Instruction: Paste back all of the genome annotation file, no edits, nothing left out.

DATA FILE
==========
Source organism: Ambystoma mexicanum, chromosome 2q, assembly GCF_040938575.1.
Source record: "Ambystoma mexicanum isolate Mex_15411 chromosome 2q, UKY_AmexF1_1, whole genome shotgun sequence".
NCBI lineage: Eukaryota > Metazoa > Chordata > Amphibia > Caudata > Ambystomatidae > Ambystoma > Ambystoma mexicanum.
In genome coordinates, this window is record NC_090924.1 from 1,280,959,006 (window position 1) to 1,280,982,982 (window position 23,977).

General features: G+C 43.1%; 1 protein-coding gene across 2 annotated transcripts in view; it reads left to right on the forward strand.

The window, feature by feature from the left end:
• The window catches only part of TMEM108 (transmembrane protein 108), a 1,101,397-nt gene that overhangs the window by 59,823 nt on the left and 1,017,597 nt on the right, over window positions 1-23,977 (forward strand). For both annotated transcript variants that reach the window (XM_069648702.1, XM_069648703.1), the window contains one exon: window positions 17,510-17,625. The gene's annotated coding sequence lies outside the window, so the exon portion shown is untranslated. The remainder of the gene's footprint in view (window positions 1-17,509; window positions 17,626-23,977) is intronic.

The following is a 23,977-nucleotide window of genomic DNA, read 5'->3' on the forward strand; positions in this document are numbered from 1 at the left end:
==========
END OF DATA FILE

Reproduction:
Source organism: Ambystoma mexicanum, chromosome 2q, assembly GCF_040938575.1.
Source record: "Ambystoma mexicanum isolate Mex_15411 chromosome 2q, UKY_AmexF1_1, whole genome shotgun sequence".
NCBI lineage: Eukaryota > Metazoa > Chordata > Amphibia > Caudata > Ambystomatidae > Ambystoma > Ambystoma mexicanum.
In genome coordinates, this window is record NC_090924.1 from 1,280,959,006 (window position 1) to 1,280,982,982 (window position 23,977).

General features: G+C 43.1%; 1 protein-coding gene across 2 annotated transcripts in view; it reads left to right on the forward strand.

The window, feature by feature from the left end:
• The window catches only part of TMEM108 (transmembrane protein 108), a 1,101,397-nt gene that overhangs the window by 59,823 nt on the left and 1,017,597 nt on the right, over window positions 1-23,977 (forward strand). For both annotated transcript variants that reach the window (XM_069648702.1, XM_069648703.1), the window contains one exon: window positions 17,510-17,625. The gene's annotated coding sequence lies outside the window, so the exon portion shown is untranslated. The remainder of the gene's footprint in view (window positions 1-17,509; window positions 17,626-23,977) is intronic.

The following is a 23,977-nucleotide window of genomic DNA, read 5'->3' on the forward strand; positions in this document are numbered from 1 at the left end: